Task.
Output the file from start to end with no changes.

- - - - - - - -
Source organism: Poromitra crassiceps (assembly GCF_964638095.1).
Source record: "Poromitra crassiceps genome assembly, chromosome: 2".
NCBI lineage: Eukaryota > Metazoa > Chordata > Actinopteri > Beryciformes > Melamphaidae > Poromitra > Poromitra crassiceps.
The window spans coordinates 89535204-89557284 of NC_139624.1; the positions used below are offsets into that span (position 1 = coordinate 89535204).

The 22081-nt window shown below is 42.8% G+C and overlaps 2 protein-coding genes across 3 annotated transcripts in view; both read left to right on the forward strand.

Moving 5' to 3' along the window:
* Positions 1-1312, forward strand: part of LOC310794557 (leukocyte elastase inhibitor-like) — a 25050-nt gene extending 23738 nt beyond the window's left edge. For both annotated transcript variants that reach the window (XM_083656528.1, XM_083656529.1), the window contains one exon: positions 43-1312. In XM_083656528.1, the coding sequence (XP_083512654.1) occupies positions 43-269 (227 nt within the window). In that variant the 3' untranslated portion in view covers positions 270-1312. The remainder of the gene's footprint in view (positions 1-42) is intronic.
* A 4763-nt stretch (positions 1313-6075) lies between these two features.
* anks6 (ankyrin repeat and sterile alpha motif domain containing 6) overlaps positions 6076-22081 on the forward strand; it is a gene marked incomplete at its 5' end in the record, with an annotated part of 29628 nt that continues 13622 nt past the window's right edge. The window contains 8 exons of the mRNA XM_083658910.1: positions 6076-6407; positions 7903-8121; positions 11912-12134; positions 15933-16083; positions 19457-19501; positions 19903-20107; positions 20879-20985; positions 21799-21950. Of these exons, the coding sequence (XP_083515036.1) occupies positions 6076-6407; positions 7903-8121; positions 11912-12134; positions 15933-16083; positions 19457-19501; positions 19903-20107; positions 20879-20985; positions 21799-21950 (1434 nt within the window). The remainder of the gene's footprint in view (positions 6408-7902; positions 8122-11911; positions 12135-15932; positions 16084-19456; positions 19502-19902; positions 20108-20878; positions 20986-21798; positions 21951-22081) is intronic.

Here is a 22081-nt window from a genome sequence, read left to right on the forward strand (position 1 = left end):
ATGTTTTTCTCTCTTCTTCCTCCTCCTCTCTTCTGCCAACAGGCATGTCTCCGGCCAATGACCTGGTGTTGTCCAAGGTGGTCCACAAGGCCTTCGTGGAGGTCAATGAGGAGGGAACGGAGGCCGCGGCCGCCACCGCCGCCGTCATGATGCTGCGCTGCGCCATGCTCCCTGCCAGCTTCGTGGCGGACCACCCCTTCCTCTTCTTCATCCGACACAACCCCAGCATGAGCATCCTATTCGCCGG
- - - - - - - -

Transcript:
Source organism: Poromitra crassiceps (assembly GCF_964638095.1).
Source record: "Poromitra crassiceps genome assembly, chromosome: 2".
NCBI lineage: Eukaryota > Metazoa > Chordata > Actinopteri > Beryciformes > Melamphaidae > Poromitra > Poromitra crassiceps.
The window spans coordinates 89535204-89557284 of NC_139624.1; the positions used below are offsets into that span (position 1 = coordinate 89535204).

The 22081-nt window shown below is 42.8% G+C and overlaps 2 protein-coding genes across 3 annotated transcripts in view; both read left to right on the forward strand.

Moving 5' to 3' along the window:
* Positions 1-1312, forward strand: part of LOC310794557 (leukocyte elastase inhibitor-like) — a 25050-nt gene extending 23738 nt beyond the window's left edge. For both annotated transcript variants that reach the window (XM_083656528.1, XM_083656529.1), the window contains one exon: positions 43-1312. In XM_083656528.1, the coding sequence (XP_083512654.1) occupies positions 43-269 (227 nt within the window). In that variant the 3' untranslated portion in view covers positions 270-1312. The remainder of the gene's footprint in view (positions 1-42) is intronic.
* A 4763-nt stretch (positions 1313-6075) lies between these two features.
* anks6 (ankyrin repeat and sterile alpha motif domain containing 6) overlaps positions 6076-22081 on the forward strand; it is a gene marked incomplete at its 5' end in the record, with an annotated part of 29628 nt that continues 13622 nt past the window's right edge. The window contains 8 exons of the mRNA XM_083658910.1: positions 6076-6407; positions 7903-8121; positions 11912-12134; positions 15933-16083; positions 19457-19501; positions 19903-20107; positions 20879-20985; positions 21799-21950. Of these exons, the coding sequence (XP_083515036.1) occupies positions 6076-6407; positions 7903-8121; positions 11912-12134; positions 15933-16083; positions 19457-19501; positions 19903-20107; positions 20879-20985; positions 21799-21950 (1434 nt within the window). The remainder of the gene's footprint in view (positions 6408-7902; positions 8122-11911; positions 12135-15932; positions 16084-19456; positions 19502-19902; positions 20108-20878; positions 20986-21798; positions 21951-22081) is intronic.

Here is a 22081-nt window from a genome sequence, read left to right on the forward strand (position 1 = left end):
ATGTTTTTCTCTCTTCTTCCTCCTCCTCTCTTCTGCCAACAGGCATGTCTCCGGCCAATGACCTGGTGTTGTCCAAGGTGGTCCACAAGGCCTTCGTGGAGGTCAATGAGGAGGGAACGGAGGCCGCGGCCGCCACCGCCGCCGTCATGATGCTGCGCTGCGCCATGCTCCCTGCCAGCTTCGTGGCGGACCACCCCTTCCTCTTCTTCATCCGACACAACCCCAGCATGAGCATCCTATTCGCCGG